Pubdate: Fri, 06 Jan 2017
Source: Philadelphia Daily News (PA)
Copyright: 2017 Philadelphia Newspapers Inc.
Author: Mike Newall


Charito Morales, a registered nurse and advocate, leads a group through
"El Campamento," a camp of homeless drug users under a railroad bridge in
Fairhill. (TOM GRALISH / Staff Photographer)

Mike Newall has been writing for the Inquirer since 2010. Originally from
Brooklyn, N.Y., he has been writing about Philadelphia crime, courts,
politics, and neighborhoods since 2003. Before joining the Inquirer, he
was a staff writer and columnist for Philadelphia Weekly and Philadelphia
City Paper. He lives in Philadelphia with his wife and dog.

We know about heroin and Philadelphia. We look away when we can, from
strung-out suburban kids panhandling on Center City streets, from addicts
nodding off on the El.

In Kensington - a neighborhood plagued by the nation's purest heroin and
deep poverty - heroin is impossible to ignore. But too often our city has
looked away.

Sunday, in a deeply reported and powerful article, my colleague Alfred
Lubrano took us to the heart of Philadelphia's crisis. He told us how for
decades, to clear their streets, mayors, pastors, and police in Puerto
Rico have been shipping heroin addicts to Philly - to Kensington and
Frankford - peddling tales of recovery resorts decked out with horse
stables, pools, and basketball courts.

"Go to jail or go to Philadelphia," they were told.

So they came. One-way tickets to Philly. Sometimes, on the last of their
family's savings. Always, with a snowball's chance in hell at recovery.

Because that's what awaited them here: hell. No recovery palaces and
horses, of course. Often, just crumbling, unregulated recovery houses
operated by con men. Instead of treatment, many men got mattresses in
crowded rowhouses and little else. Many were robbed of everything, with
operators stealing their food stamps and confiscating their IDs.

Some of the operators also sought kickbacks - sometimes as high as $500 -
for ferrying men to drug treatment centers, Lubrano reported. When there
was nothing left to steal, the addicts were shown the door.

And here they are: torn from their families, penniless, alone, and
addicted in a Land of Heroin. Not a death sentence. But not far from it
either. And our problem now.

The practice - this flow of addicted humanity from Puerto Rico to cities
like Philly, Chicago, New York - is known as "Air Bridge," Lubrano
reported. Others just call it what it is: human trafficking.

It's hidden enough that the Philly offices of the FBI, DEA, and the
District Attorney's Office all told Lubrano they didn't know much about
it. They need to start learning.

William Stauffer, who heads up a state task force investigating recovery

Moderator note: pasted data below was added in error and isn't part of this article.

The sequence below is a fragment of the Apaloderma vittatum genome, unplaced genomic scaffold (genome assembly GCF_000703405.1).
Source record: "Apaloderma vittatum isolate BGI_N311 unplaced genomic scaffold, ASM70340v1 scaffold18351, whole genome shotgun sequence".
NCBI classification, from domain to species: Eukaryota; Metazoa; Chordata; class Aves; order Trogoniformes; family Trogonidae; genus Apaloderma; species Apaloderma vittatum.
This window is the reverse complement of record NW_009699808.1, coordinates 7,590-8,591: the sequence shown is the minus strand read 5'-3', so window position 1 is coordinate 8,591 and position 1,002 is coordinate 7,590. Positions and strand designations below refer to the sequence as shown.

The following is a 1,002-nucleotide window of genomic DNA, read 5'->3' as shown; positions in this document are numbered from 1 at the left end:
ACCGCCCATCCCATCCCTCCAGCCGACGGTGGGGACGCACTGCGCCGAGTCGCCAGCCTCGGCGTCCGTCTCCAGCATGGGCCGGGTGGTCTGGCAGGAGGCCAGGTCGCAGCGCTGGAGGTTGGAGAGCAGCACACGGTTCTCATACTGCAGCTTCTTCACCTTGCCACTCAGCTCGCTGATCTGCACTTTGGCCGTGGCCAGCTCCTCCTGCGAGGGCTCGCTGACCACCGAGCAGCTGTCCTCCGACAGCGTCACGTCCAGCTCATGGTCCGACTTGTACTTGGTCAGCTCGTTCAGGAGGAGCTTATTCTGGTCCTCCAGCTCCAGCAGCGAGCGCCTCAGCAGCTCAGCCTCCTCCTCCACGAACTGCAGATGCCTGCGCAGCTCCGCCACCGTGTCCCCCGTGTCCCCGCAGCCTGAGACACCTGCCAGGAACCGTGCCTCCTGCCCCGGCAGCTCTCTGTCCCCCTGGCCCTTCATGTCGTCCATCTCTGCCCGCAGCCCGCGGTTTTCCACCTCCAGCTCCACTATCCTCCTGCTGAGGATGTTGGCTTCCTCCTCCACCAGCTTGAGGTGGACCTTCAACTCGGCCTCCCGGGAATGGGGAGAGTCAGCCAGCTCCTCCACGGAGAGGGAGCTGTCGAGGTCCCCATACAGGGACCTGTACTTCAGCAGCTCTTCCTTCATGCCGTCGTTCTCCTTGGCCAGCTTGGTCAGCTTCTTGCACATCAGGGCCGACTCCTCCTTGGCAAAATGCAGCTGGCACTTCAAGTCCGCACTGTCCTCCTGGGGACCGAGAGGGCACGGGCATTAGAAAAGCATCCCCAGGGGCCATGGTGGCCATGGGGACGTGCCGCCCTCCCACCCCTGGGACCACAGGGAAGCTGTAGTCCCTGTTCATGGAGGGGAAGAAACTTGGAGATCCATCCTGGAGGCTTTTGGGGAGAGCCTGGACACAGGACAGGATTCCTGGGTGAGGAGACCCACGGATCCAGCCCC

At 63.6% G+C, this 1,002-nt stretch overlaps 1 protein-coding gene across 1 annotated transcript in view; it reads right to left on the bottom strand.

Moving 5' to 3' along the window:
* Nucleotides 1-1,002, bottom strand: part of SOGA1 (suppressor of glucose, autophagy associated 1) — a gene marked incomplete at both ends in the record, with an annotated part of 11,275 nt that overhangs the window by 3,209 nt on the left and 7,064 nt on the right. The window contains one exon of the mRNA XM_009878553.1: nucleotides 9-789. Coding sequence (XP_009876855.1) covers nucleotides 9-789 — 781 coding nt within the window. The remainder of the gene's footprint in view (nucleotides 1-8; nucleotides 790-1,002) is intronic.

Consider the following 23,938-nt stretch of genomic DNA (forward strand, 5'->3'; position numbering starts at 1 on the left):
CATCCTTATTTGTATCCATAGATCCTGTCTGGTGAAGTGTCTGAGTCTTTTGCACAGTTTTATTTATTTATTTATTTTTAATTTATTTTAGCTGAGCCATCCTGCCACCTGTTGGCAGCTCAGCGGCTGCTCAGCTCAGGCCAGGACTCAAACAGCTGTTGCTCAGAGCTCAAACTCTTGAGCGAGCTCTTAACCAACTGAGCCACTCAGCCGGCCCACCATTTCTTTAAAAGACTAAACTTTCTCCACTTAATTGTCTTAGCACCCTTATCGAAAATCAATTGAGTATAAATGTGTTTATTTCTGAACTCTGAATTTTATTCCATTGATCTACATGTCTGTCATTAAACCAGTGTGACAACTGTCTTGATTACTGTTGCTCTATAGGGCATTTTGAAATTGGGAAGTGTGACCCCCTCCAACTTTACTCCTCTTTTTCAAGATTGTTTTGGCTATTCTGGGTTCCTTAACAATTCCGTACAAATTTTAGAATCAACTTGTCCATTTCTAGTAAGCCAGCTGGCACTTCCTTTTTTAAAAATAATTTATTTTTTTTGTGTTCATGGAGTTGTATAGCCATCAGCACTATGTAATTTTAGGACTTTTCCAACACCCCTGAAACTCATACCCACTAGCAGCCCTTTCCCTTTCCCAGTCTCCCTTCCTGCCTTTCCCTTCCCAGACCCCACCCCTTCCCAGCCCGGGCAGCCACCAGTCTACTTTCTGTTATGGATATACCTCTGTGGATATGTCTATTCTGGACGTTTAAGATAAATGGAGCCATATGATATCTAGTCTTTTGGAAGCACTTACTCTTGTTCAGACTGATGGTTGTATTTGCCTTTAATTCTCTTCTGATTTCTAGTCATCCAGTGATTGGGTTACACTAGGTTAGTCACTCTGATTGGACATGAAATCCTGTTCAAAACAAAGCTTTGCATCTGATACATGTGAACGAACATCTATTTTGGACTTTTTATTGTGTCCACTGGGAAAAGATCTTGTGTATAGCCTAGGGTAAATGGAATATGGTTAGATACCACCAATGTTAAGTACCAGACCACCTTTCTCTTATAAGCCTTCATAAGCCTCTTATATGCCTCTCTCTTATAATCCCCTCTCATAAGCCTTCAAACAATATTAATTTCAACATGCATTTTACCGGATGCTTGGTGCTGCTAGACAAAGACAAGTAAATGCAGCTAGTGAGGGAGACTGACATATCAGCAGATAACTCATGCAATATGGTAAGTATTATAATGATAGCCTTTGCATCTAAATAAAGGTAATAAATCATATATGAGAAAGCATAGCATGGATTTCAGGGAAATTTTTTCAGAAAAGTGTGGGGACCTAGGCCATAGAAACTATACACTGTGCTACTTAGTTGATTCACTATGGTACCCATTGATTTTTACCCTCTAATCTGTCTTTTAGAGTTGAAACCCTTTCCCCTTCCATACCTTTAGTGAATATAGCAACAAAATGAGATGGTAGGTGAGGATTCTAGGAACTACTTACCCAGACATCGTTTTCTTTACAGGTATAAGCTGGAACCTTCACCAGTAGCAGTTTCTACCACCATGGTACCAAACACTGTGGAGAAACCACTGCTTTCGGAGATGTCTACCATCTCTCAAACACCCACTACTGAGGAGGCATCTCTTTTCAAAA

house regulation, had thought the Air Bridge was nothing more than an
"Urban Legend."

Way to be on the ball, Will.

One person who has long been fighting to make people aware is Councilwoman
Maria Quinones-Sanchez. She went to Puerto Rico this summer to confront
officials there. For years, she's been calling for the city to turn its
attention to the place where so many of the island's addicts wind up: a
tent city along the Conrail railroad tracks in Fairhill.

"El Campamento," the men call it.

I first wrote about the camp last year. It is a place of suffering. As
many as 100 men live there and hundreds more shuffle through daily - from
across the city and the suburbs - to shoot heroin in huts.

For the camp, Quinones-Sanchez has long argued for a coordinated approach
between the city and Conrail to get the site cleaned up and the people
there into treatment - and maybe even home.

There's been progress with Mayor Kenney. From blight and trash removal and
better lighting around the camp to increased drug-treatment outreach and
shelter and housing opportunities. And outreach workers are helping
navigate the maze of getting new IDs, said Joanna Otero-Cruz, the city's
deputy managing director for community services.

But there's not yet the full buy-in needed from city agencies.

"We got to own it," said Quinones-Sanchez. "And no one wants to own it."

Life went on Tuesday at El Campamento. In one hut, a dozen men and a woman
squeezed around a table shooting heroin.

One of the men - he gave me his nickname, Cristo - walked me up the hill,
away from the makeshift shooting galleries, to tell me his story.

He, too, had been sent from Puerto Rico.

"Right now, it's hell," he said of camp life. Winter is coming. The nights
are growing colder.

Then he walked back down the hill, to a place and to people that for so
long no one wanted to own, but that now no one can deny.
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